- Associated Press - Thursday, July 7, 2016

PITTSBURGH (AP) - A former western Pennsylvania church youth worker will spend more than 14 years in prison for possessing child pornography, including some depicting adults performing sex acts with infants and violent content.

Andrew Patterson, 46, of Monroeville, pleaded guilty in January before U.S. District Judge Nora Barry Fischer sentenced him to 151 months - or 14 years, seven months - in prison on Thursday.

Patterson was a volunteer with the Living Waters Family Worship Center in Irwin and resigned his position there hours before his arrest in October 2014.

He was first charged by state authorities after an undercover detective allegedly traced porn he found on the internet to Patterson’s computer.

Federal prosecutors took over the case and indicted Patterson two months later.

Patterson, his wife and daughter began attending Living Waters, the small nondenominational church about 25 miles east of Pittsburgh, in the summer of 2014. By September, Patterson had persuaded the couple who pastored the church to allow him to start a youth ministry.

That group had met weekly about five times before his arrest, but Patterson was never alone with the youth participants, who were aged 12 to 18, the Rev. Sylvia Tryon, one of the pastors, told The Associated Press shortly after Patterson’s arrest. Other adults helped supervise the youth gatherings, she said.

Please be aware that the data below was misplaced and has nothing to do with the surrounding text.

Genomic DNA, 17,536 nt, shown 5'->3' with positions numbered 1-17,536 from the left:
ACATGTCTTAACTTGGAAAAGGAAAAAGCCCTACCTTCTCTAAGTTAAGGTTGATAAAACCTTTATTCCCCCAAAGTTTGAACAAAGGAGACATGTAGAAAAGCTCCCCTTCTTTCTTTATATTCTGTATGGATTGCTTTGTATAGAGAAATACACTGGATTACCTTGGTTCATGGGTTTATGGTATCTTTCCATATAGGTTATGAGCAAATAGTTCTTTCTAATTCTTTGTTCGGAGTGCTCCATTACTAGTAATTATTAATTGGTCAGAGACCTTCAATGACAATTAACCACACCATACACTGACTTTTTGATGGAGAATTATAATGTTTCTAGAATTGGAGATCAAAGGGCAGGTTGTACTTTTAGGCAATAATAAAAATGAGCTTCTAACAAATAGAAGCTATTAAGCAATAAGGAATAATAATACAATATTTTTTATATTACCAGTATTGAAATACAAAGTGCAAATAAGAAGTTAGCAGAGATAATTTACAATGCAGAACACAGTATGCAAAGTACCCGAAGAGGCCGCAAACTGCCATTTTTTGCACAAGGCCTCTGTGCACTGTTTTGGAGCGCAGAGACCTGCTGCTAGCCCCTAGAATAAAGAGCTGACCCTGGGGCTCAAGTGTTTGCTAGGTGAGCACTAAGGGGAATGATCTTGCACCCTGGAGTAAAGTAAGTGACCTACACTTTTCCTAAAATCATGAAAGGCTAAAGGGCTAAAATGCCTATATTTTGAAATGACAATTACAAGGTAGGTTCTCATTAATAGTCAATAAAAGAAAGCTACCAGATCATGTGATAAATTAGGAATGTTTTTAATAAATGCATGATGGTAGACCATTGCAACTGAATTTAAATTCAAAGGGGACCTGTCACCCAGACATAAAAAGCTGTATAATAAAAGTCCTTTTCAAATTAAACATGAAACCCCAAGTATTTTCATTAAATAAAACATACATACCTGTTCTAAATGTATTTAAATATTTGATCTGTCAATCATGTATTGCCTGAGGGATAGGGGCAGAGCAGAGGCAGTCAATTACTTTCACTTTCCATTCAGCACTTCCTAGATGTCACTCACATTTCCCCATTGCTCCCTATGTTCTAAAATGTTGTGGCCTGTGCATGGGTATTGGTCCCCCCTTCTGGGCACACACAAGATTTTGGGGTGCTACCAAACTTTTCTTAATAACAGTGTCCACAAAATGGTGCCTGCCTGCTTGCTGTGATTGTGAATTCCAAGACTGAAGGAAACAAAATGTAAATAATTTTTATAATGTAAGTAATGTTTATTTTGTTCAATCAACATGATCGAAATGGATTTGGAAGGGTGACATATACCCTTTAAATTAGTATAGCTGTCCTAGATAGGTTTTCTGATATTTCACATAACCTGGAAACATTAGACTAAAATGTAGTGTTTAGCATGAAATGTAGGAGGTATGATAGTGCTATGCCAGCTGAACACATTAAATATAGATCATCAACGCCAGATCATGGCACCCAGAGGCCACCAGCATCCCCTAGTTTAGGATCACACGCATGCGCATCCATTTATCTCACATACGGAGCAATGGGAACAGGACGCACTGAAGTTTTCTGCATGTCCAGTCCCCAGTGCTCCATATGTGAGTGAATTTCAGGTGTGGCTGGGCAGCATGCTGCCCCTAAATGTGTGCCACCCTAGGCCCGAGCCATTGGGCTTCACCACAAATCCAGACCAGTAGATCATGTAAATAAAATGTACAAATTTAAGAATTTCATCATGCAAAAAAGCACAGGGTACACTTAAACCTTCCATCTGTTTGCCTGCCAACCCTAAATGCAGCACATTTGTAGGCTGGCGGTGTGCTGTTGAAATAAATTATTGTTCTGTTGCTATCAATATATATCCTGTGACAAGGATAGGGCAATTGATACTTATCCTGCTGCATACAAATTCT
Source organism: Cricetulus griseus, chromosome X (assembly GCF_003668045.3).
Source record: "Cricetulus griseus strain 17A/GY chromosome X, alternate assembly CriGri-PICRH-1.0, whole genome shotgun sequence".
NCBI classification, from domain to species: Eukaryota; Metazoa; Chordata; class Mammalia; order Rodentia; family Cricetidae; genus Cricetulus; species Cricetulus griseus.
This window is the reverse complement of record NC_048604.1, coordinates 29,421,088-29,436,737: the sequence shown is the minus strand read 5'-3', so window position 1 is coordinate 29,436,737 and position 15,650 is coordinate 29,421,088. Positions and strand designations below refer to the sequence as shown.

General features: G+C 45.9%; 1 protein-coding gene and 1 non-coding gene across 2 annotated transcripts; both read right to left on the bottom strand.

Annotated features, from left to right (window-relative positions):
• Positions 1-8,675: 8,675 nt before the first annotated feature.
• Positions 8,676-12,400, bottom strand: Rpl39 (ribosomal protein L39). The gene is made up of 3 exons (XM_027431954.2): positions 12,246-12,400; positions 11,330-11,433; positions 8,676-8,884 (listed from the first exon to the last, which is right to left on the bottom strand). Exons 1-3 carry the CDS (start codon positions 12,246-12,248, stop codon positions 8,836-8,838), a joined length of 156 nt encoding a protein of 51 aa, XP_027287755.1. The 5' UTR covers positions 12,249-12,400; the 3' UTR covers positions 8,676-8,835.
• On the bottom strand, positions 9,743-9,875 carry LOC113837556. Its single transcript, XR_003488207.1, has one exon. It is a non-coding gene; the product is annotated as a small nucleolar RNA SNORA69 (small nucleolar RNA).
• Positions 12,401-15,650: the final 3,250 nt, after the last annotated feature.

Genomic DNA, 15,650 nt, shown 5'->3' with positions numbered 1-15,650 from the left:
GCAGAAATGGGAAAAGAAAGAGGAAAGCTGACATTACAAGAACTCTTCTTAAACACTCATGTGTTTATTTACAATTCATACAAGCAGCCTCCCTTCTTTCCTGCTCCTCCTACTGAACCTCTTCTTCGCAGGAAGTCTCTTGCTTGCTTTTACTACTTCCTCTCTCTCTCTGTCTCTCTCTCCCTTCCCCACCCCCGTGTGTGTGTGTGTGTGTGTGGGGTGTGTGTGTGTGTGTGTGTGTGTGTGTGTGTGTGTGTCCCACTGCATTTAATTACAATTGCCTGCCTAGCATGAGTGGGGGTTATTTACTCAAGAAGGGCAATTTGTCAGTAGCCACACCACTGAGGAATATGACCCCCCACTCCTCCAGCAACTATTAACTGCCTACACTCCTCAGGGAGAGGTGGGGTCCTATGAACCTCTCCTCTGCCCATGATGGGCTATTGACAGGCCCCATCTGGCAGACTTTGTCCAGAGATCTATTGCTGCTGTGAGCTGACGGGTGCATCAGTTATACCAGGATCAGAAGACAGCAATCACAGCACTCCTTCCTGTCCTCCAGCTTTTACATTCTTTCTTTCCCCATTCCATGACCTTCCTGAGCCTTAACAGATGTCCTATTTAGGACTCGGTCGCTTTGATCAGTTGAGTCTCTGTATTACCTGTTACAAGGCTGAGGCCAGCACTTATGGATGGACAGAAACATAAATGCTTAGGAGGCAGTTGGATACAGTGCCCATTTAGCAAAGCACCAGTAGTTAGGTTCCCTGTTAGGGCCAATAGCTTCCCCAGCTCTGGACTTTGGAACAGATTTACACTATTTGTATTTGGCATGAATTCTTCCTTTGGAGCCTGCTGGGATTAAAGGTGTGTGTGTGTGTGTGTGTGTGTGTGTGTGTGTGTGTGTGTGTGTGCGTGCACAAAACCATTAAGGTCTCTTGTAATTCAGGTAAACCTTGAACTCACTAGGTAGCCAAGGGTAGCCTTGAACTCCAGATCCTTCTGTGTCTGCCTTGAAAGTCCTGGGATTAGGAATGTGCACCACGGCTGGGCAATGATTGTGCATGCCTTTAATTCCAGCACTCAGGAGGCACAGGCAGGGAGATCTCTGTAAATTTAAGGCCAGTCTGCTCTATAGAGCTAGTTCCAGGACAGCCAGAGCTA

According to the indictment, an undercover detective in another county first traced pornography to Patterson’s computer in June 2014. Patterson had more than 1,000 images and videos when he was arrested.

Some of the pornography depicted children under 12, including at least one image of an adult male and an infant. That raised the maximum sentence he faced from 10 to 20 years in prison. Patterson also faced a mandatory sentence of least five years in prison because he shared some of the images online.

Patterson has been jailed since his arrest. That incarceration counts against his sentence. Federal defendants can’t be paroled before serving their entire sentence, though they can earn up to 54 days a year for good behavior after their first year of incarceration.

Patterson’s public defender has a blanket policy of not commenting to the media.

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